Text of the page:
If the 2016 election didn’t bring cybersecurity and protection for enterprise systems into view, nothing probably will. The fact of the matter is that even as cybersecurity products have grown in sophistication and capability, so do the talents and abilities of wily hackers who have learned to exploit the tiniest of errors in a system.
In a new report, the analysts at Stifel go right to the source, and once again they interview value-added-resellers to get an idea on what corporations are buying, and where the biggest cybersecurity issues and concerns are.
The report noted this:
Endpoint once again the most highly prioritized area of investment for enterprise security buyers in the second quarter of 2018; Firewall Remains a Close Second: In what has been a fairly consistent theme over the last four VAR Surveys that we have published, enterprise buyers appear to be most concerned with enhancing their security posture at the endpoint and the firewall, as 58.1% of survey respondents specified that the most highly prioritized area of security investment was endpoint while 38.7% of respondents indicated that firewall investments were especially prioritized during the period.
Four top companies are rated Buy, with one seemingly a clear leader of the pack.
Palo Alto Networks
This was perhaps the most discussed company, and a clear sector leader. Palo Alto Networks Inc. (NASDAQ: PANW) is helping to lead a new era in cybersecurity by protecting thousands of enterprise, government and service provider networks from cyber threats. Unlike fragmented legacy products, its security platform safely enables business operations and delivers protection based on what matters most in today’s dynamic computing environments: applications, users and content.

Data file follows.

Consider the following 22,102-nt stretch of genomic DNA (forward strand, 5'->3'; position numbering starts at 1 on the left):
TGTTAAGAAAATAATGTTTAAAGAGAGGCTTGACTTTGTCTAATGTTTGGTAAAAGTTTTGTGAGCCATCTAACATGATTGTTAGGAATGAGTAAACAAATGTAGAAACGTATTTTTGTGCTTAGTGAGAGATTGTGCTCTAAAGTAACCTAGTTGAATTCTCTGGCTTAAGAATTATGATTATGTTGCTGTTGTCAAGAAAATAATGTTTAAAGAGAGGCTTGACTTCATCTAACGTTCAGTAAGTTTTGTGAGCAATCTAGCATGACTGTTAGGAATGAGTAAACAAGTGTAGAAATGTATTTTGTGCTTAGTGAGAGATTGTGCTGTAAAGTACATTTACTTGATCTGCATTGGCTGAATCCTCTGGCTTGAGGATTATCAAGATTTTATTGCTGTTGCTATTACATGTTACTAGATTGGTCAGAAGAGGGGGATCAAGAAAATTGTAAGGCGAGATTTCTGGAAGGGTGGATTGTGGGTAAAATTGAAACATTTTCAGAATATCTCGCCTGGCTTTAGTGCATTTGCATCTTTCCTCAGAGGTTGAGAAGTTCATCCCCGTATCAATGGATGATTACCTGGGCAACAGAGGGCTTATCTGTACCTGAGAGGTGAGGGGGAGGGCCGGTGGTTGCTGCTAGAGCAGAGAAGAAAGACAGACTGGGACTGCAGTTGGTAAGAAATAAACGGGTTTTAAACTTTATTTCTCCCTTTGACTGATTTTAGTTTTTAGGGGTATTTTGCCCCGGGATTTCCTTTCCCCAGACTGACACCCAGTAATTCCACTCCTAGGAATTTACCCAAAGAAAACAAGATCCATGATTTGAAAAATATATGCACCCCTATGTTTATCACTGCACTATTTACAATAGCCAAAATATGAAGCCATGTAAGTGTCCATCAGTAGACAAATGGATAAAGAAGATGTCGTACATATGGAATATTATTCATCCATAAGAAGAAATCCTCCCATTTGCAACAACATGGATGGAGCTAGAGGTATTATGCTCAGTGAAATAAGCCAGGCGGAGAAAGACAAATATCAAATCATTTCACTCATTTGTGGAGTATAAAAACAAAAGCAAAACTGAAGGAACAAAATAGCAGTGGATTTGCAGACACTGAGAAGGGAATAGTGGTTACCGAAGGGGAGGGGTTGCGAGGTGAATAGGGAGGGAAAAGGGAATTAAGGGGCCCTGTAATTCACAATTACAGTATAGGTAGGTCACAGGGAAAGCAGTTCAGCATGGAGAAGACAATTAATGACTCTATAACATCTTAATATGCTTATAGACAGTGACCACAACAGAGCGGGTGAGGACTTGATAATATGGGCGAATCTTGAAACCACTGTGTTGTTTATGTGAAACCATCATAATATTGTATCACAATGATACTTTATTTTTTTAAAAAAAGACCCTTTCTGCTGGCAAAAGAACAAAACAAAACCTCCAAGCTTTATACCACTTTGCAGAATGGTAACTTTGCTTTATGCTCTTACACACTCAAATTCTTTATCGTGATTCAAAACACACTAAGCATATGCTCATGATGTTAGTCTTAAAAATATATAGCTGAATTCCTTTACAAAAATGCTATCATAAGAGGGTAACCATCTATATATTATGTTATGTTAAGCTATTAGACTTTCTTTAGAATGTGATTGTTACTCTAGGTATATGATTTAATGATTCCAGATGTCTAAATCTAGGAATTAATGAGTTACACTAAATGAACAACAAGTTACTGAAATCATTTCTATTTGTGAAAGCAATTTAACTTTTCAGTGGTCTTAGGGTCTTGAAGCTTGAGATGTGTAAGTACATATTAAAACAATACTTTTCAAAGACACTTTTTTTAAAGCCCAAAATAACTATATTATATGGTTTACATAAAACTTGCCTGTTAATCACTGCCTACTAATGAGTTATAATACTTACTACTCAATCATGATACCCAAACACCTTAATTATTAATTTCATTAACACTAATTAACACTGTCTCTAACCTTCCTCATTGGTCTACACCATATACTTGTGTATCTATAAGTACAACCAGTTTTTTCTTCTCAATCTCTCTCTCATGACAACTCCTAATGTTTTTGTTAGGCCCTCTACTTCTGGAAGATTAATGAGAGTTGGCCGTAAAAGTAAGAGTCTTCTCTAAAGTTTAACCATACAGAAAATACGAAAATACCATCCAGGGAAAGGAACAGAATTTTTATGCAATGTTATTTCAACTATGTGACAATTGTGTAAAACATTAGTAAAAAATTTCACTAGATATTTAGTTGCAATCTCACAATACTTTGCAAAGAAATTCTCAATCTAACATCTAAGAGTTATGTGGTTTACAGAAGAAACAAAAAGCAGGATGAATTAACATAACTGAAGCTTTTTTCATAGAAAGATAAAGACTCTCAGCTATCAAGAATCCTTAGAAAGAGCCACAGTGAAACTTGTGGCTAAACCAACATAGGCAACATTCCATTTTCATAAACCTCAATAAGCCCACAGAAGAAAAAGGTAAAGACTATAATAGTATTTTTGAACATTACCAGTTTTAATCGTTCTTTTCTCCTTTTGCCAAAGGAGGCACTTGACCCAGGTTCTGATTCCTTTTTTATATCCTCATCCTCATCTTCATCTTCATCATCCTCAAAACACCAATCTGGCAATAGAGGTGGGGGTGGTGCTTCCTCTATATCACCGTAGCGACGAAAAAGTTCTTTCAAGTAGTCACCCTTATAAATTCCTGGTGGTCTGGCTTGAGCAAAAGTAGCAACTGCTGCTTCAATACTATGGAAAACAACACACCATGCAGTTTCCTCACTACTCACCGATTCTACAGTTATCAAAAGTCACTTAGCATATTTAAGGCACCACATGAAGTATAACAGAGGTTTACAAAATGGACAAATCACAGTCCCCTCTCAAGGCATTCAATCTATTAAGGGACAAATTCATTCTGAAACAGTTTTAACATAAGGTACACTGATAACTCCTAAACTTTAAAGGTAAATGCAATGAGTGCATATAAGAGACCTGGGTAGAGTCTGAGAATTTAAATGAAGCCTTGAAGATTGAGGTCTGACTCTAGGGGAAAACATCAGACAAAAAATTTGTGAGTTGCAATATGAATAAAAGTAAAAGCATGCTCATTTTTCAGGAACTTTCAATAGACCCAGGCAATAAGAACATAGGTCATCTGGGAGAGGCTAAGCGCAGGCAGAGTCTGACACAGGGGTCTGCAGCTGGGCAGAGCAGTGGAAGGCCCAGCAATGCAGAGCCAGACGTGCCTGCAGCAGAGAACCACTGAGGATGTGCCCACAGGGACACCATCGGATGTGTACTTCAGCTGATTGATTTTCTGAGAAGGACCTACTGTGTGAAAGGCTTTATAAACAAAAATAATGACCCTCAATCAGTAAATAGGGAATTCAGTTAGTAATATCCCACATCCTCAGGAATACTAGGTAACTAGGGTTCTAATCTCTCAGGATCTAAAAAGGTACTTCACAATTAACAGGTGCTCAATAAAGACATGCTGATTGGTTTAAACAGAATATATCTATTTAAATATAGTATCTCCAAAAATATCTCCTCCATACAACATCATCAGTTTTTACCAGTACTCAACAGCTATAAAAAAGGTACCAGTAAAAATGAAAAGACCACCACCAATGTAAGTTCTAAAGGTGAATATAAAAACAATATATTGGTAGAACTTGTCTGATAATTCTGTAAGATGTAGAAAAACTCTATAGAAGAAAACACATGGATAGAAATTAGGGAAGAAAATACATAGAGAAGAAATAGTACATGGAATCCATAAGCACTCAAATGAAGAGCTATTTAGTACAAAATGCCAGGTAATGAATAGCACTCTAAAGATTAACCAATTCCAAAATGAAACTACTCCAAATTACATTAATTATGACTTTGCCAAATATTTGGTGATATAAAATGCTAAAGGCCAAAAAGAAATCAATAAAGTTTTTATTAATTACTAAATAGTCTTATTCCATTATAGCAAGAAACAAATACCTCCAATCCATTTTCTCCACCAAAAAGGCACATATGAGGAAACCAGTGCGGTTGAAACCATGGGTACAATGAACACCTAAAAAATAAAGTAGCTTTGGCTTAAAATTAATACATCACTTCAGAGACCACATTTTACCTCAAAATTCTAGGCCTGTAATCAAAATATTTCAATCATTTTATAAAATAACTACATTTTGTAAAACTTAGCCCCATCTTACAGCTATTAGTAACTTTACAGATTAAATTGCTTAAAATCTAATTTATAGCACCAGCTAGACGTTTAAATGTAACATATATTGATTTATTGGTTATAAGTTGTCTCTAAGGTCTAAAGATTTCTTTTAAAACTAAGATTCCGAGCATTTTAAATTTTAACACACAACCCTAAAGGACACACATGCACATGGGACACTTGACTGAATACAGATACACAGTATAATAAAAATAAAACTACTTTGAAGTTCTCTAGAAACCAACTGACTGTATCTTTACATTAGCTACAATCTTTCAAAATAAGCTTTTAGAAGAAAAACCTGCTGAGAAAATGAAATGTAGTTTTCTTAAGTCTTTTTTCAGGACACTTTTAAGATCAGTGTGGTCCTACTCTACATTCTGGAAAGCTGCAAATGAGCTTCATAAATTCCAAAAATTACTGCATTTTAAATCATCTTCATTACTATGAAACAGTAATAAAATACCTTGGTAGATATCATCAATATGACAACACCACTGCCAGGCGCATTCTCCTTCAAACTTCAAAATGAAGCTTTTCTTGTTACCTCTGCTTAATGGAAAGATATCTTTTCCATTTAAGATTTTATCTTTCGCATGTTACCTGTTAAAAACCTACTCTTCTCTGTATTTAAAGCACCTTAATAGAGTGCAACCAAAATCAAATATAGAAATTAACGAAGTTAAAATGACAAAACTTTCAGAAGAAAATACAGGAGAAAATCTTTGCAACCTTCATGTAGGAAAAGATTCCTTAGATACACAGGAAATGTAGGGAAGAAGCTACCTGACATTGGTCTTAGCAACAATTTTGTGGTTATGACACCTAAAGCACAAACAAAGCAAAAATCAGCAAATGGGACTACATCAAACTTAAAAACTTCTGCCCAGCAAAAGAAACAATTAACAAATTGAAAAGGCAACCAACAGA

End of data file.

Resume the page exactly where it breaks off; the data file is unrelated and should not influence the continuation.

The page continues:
Palo Alto Networks security platform has new features that were introduced to help security professionals overcome the distractions and time spent on problems caused by the overwhelming volume of alerts and manual processes associated with operating many discrete security products and, instead, expand breach prevention capabilities and boost operational efficiency.
In June Palo Alto preannounced numbers that exceeded even the highest of expectations. And many analysts are coming away with a higher level of confidence in the longevity of the company’s product revenue growth profile. The company recently changed chief executives, with Nikesh Arora (former chief operating officer of SoftBank and chief business officer at Google) taking the reins.
The Stifel price target for the shares is $240, and the Wall Street consensus price objective was last seen at $229.28. The stock closed Monday’s trading at $214.36 apiece.
This company has less than a $3 billion market cap, which makes it a prime takeover target. CyberArk Software Ltd. (NASDAQ: CYBR) claims to be the only security company focused on eliminating the most advanced cyber threats, those that use insider privileges to attack the heart of the enterprise. The company proactively secures against cyber threats before attacks can escalate and do irreparable damage. It is estimated that at least 35% of the Fortune 100 and 17 of the world’s top 20 banks use the software to protect high-value information assets, infrastructure and applications.
CyberArk pioneered a new layer of IT security solutions that protect organizations from cyberattackers that have evaded the network perimeter. CyberArk solutions secure an organization’s critical assets, dubbed privileged accounts, which are the keys to databases, industrial control systems, servers and applications, all which house sensitive data. CyberArk software is focused on protecting these accounts, which are highly targeted in cyberattacks to disrupt networks or steal sensitive info.
Stifel has a price objective of $68 for the stock, and the posted consensus target price is $65.33. The shares closed at $65.84 on Monday.